The gasp reflex 

Barriers define the state of the state's fisheries

Fifty anglers in a wood-paneled room gasp at a picture of a two-foot bull trout caught beneath Milltown Dam. They lean back in their theater-style chairs on the second floor of the Elk’s Lodge and admire the image projected on a screen in front of them by state fisheries biologist Dave Schmetterling.

Half an hour later, the anglers gasp again. This time the image is of a westslope cutthroat leaping out of the Clark Fork River into a culvert at the outlet of Marshall Creek. The culvert ends several feet above the river and the foot-long fish is invisible in the outpouring cascade of water until Ladd Knotek, another state fisheries biologist, points to its shadowy form.

The anglers, almost all of them members of the West Slope Chapter of the nation-wide advocacy group Trout Unlimited, are gathered for a State of the Fisheries meeting in early January. Instead of discussing good books about fishing, as the group did at its last monthly meeting in December, they are here to consider the bigger picture of how waterways, anglers, and fish come together to make a fishery.

This isn’t the first time the chapter has hosted such a meeting. Similar events have been held sporadically in the past, says president Ruth Reineking, but from now on the chapter would like to make it annual in hopes that doing so will attract new members and keep her group in good communication with fisheries biologists like Schmetterling and Knotek.

Since this is an audience of anglers, it makes sense that they’d gasp at a picture of a bull trout large enough to sag between the hands of the man holding it. Bull trout are a threatened species and it’s illegal to catch them on purpose. This is a fish these anglers cannot get their hands on until and unless the population recovers. Until then it’s dream, but don’t cast.

The bull trout gasp comes for a second reason as well. This fish is one of dozens who migrate upstream and “pile up” in the deep pool beneath the dam, says Schmetterling. Because he conducts research on Milltown Dam and the confluence of the Blackfoot and Clark Fork, many of the anglers are already familiar with him.

The idea of an unforeseen congregation of massive bull trout has these anglers salivating for full recovery. The major hurdle is Milltown Dam, since bull trout migrate upstream to spawn. If the bull trout in the picture represents one reason Scheltering’s agency advocates for removal of the dam, then the gasp from the audience is an audible echo of that recommendation.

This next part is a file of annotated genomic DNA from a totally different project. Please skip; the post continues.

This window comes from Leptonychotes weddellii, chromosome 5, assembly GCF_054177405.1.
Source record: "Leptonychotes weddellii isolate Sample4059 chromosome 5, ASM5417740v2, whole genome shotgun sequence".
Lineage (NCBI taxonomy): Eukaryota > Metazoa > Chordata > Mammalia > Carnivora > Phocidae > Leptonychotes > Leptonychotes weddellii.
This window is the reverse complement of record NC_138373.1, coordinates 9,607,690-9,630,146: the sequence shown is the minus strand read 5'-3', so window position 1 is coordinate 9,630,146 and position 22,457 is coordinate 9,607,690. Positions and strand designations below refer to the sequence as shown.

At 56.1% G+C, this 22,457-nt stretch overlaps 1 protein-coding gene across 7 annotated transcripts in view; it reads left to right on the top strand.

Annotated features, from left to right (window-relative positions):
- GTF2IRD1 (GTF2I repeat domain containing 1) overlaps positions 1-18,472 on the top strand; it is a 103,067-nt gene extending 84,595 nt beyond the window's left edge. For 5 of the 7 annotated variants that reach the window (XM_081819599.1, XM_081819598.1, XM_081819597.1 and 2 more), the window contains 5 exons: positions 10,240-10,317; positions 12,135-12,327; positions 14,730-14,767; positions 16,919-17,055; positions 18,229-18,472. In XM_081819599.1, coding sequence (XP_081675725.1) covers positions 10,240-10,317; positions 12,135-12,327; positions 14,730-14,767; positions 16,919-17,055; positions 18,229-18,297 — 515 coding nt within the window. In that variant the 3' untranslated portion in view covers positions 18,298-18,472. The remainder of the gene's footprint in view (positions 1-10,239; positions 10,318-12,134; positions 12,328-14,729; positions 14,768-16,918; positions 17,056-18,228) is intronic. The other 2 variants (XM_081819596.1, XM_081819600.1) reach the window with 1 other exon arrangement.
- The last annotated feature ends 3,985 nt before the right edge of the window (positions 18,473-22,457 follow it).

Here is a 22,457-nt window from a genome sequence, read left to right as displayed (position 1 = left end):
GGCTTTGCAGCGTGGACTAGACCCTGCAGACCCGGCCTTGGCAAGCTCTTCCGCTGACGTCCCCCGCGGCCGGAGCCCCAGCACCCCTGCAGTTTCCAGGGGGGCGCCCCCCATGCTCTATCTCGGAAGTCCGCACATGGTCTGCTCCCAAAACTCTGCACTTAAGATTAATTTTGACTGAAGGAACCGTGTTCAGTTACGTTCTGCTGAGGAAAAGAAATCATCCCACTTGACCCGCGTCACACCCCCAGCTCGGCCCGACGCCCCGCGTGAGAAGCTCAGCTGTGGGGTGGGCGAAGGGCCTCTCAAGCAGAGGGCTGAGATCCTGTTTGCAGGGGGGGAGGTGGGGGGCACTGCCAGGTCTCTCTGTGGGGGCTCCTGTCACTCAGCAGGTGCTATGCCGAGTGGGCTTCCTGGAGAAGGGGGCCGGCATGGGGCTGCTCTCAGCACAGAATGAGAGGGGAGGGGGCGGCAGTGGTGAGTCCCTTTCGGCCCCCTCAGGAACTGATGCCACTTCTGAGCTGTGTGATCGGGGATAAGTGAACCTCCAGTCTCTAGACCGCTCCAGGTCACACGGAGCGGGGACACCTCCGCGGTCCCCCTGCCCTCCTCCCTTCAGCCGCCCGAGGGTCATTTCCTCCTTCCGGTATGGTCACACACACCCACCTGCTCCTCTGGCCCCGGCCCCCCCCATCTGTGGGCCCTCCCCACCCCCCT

Bull trout are not the only species of fish that congregate at Milltown Dam. The warmer, slower waters in the reservoir above the dam, for instance, provide good breeding and feeding habitat for northern pike, a nonnative species that preys on young migrating trout headed downstream.

So Pat Saffel, who is the state’s regional fisheries manager, can only respond affirmatively when posed the simple question from the audience: Would breaching the dam, or providing a passage around the dam, improve the local trout fishery?

“Yes, particularly for the Blackfoot and Rock Creek,” Saffel says. “The Clark Fork has, we believe, a metals problem that needs to be dealt with first. But the dam blocks tens of thousands of fish each year. Just letting those fish pass freely would itself be beneficial.”

The cutthroat gasp comes not only from an angler’s appreciation for the sheer athleticism of the leap, but for the actual gap between the river and the culvert. Cutthroat trout, another fish with low native populations, migrate to spawn as well, but barriers like culverts can keep them from moving upstream.

Knotek—also a familiar face to many local anglers since he studies the Clark Fork fishery below the dam—says Fish Creek near Alberton, for instance, has 70 road crossings. Not all culverts present vertical challenges like Marshall Creek, but many others concentrate stream flow into a narrow channel without obstacles to slow it down. Knotek says that can accelerate the water beyond the swimming power of fish.

Irrigation can present a barrier too. Knotek says streams without enough water for swimming may as well be closed to fish too. Along with culverts, that makes the list of possible barriers long and plentiful: ranches, farms, Interstate 90, the railroad, and so on.

“The majority of the smaller tributaries [of the Clark Fork River near Missoula] have barriers, whether due to transportation crossings or dewatering,” Knotek says. “Even Grant Creek has a barrier at Broadway and Rattlesnake Creek has the Mountain Water Dam.”

And barriers create problems for more than spawning. In the summer, bull trout and cutthroat alike need to escape from the warm waters of the Clark Fork River to the cool waters of its tributaries. Knotek says barriers can prevent that movement, or, as happens with bull trout, force the fish to “stack up” in pools, which in turn promotes illegal fishing.

Across the state, not all barriers are considered harmful. Knotek says that in eastern Montana, for instance, the same barriers that trap cutthroat into small lengths of upstream habitat also protect them from hybridization with the rainbow trout that stay downstream.

Nonetheless, Knotek says the “major problem” in the Clark Fork River is fish passage, and removing barriers will be “key” to the recovery of bull trout and cutthroat. Anything less would run counter to the state’s reputation.

“Montana is renowned in that we have wild trout fisheries and native fisheries,” Knotek says. “We don’t stock streams here. We depend on those tributaries being connected to the river.”

Luckily, the state of the fisheries near Missoula includes more than just barriers to the recovery of bull trout and cutthroats. It also includes the covetous gasps of anglers who would like to see those barriers removed.

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